Maigret’s Dean Man is a detective mystery thriller directed by Jon East. It starred Rowan Atkinson as Chief Inspector Jules Maigret.
The plot follows Maigret in his search for the reason behind the murder of an unidentified man who had actually called him for help from a phone in a bar. Things get complicated when the case is linked to another case.
I was pretty surprised when I saw Rowan Atkinson’s name in the cast list, I really can’t picture him in a serious, detective film because his role as “Mr. Bean” is just so prominent. The last movie I’ve seen with him was a comedy so it’s really difficult for me to make the link. However, I must say I don’t see any trace of Mr. Bean at all throughout the whole movie.
The movie starts off with a murder in a farmhouse in Picardie. An inspector went over and discovered a survivor - a little girl who hid in the cabinet. A great but typical start for a detective film, I’d say.
However, the murder was brushed aside quickly and Maigret and his dead man took center stage.
The suspense in the film is well kept. Why the dead man was killed? What is that he was trying to post out before his death? Who is he posting it to? All these unanswered questioned kept me curious and eagerly following the characters as they carry out their investigation.
However, I feel there are some small loopholes in the plot. Maigret and his team actually posted some advertisements out in the newspaper to get people to come forward to prove information. Judging from the killer’s careful (and somewhat paranoid) and cold-blooded way of doing things, I don’t see why he won’t be watching or following those “informers” and trying to get information from them himself. Because both he and Maigret were looking for the same thing - the missing evidence.
Inspector Maigret even included his address in one of the advertisements, so the killer could have actually sent someone to go down there and wait. I mean if I were him, I would have done that.
These loopholes however, didn’t really break the story. I still find it believable and although Maigret can get a little eccentric at times, his analysis and deductions were logical and convincing. Furthermore, the cinematography, editing and pacing makes it worth continuing.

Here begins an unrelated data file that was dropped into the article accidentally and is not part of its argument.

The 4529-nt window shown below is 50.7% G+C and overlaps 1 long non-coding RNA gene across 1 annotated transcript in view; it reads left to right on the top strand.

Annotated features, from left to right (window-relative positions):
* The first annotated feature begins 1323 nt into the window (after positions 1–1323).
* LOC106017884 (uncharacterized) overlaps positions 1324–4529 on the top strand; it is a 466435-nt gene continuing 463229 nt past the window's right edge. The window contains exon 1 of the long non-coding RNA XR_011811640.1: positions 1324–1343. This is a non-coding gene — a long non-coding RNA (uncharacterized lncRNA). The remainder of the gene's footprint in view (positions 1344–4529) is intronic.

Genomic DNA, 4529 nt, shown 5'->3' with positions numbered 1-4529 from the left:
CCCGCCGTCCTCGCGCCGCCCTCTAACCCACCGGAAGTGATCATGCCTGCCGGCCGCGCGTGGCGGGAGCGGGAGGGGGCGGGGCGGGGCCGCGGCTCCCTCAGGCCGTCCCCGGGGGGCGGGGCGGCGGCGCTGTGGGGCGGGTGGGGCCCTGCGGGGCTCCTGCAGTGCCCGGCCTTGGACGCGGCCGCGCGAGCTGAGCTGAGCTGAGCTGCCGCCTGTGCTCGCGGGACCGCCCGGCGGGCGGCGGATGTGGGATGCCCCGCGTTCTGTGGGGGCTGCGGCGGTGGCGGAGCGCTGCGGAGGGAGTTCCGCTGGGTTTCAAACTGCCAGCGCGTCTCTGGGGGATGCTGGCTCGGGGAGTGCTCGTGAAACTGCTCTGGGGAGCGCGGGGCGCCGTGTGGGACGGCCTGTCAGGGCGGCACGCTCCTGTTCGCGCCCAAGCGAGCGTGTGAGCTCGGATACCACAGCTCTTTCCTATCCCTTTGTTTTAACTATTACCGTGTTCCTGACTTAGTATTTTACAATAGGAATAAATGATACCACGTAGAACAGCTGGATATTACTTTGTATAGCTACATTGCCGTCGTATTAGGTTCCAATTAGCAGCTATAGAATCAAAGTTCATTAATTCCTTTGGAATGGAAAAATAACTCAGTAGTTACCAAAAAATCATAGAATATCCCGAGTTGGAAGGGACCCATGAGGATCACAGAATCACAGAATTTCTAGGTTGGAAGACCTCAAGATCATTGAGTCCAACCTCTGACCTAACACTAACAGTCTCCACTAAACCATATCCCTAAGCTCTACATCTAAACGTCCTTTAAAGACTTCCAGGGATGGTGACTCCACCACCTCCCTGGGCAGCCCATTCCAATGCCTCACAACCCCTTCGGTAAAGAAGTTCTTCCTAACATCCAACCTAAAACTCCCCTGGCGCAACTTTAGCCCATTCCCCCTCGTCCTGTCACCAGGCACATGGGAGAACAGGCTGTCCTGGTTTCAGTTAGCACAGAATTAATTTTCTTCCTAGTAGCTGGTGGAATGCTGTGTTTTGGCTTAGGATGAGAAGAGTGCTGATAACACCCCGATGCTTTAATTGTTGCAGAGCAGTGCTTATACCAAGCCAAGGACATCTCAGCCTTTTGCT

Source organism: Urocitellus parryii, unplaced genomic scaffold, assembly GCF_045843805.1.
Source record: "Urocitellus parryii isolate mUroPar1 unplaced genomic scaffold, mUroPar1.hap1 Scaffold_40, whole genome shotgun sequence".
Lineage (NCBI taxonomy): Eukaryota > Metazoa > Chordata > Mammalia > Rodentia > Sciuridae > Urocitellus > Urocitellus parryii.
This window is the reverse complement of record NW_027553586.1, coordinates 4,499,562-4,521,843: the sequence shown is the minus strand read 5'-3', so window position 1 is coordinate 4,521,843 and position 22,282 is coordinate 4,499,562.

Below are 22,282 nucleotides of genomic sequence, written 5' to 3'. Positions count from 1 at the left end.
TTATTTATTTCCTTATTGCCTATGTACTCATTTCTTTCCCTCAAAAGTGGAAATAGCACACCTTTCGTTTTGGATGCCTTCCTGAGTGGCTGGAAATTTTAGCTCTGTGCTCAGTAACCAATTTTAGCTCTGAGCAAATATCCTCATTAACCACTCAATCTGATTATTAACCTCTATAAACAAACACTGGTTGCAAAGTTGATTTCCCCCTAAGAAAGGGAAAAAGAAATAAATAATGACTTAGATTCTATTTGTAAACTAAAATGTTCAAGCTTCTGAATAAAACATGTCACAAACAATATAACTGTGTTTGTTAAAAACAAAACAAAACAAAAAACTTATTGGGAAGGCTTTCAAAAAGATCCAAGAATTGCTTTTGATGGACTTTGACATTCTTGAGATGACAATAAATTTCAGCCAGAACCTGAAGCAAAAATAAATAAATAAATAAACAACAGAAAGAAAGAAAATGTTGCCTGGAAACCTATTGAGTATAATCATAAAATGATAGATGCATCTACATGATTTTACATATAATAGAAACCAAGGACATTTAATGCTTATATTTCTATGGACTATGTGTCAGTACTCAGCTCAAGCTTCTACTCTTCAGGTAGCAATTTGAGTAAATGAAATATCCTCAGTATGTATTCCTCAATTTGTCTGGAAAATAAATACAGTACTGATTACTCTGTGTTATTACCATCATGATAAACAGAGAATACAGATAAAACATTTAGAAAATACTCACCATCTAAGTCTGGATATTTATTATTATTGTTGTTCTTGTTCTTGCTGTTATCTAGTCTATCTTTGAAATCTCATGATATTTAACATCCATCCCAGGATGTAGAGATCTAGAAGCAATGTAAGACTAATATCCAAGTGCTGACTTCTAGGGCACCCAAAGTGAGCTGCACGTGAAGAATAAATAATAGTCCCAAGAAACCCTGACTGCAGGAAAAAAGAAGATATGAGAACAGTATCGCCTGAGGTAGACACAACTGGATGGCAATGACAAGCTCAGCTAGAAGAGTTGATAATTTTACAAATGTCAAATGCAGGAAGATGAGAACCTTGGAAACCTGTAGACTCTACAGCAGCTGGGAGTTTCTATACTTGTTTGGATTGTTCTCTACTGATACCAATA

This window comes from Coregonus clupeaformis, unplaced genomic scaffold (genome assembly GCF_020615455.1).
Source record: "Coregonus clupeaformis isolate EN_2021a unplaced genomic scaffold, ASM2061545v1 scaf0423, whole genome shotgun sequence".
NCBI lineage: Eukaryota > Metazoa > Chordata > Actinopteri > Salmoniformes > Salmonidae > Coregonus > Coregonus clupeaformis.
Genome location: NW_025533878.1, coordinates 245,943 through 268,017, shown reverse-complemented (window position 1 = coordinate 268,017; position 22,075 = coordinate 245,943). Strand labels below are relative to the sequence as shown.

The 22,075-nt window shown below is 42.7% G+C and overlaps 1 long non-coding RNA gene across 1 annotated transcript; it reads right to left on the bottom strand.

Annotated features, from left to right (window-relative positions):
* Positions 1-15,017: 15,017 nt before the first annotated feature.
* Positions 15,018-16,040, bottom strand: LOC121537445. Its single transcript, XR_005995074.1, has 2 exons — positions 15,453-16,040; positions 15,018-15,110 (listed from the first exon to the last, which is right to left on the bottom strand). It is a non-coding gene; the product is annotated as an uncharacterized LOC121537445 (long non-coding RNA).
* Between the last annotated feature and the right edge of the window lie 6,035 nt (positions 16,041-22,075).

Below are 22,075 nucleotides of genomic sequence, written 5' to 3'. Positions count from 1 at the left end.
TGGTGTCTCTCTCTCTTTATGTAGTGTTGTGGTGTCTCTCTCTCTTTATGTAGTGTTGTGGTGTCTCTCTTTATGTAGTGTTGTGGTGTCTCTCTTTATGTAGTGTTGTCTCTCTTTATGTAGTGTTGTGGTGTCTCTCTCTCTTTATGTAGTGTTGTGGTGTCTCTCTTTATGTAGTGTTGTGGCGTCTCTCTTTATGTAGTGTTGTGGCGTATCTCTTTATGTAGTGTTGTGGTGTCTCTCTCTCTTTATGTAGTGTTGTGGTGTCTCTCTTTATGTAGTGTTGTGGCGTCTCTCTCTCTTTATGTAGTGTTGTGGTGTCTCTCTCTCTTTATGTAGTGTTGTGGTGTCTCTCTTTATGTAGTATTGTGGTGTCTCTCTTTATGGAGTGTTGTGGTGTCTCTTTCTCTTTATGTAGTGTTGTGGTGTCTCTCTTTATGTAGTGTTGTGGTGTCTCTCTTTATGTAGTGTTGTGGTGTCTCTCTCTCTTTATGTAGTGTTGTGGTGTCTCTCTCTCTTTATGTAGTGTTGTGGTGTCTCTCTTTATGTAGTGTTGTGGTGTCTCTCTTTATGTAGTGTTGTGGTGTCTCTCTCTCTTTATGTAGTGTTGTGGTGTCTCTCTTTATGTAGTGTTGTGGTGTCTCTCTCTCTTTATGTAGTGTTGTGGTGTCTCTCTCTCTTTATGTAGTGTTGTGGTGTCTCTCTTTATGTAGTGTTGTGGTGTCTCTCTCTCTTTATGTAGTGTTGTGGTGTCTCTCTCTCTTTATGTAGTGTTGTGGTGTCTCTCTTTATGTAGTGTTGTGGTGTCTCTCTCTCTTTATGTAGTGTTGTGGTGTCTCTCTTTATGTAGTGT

Although Rowan Atkinson did successfully shake Mr. Bean off in this one, I feel that he didn’t really do a good job for his role. Maigret seems rather serious and pretty much “pokerfaced” in most of the scenes. I don’t know if it’s the writing or his portrayal but I don’t find myself really feeling much or attracted to his character most of the time. I guess the character just doesn’t stand out as much as the suspense.
However, there are some exceptions whereby I think Rowan Atkinson did managed to create that link and make you feel his emotions - Like the one he was mocking the killer and the last few scenes whereby he talked to the victim’s wife. I think it’s one of the most emotionally moving scenes in the whole film, but sadly wasn’t mainly because of Atkinson’s performance but that of the actress playing the victim’s wife.
While I do enjoy this film, I don’t think it is good enough to be a “must-watch” nor will I feel excited to talk about it to my friends. The cinematography, editing, sound and plot are all pretty good; however something just seems to be missing to make it stand out.
The review was published as it's written by reviewer in March, 2017. The reviewer certified that no compensation was received from the reviewed item producer, trademark owner or any other institution, related with the item reviewed.
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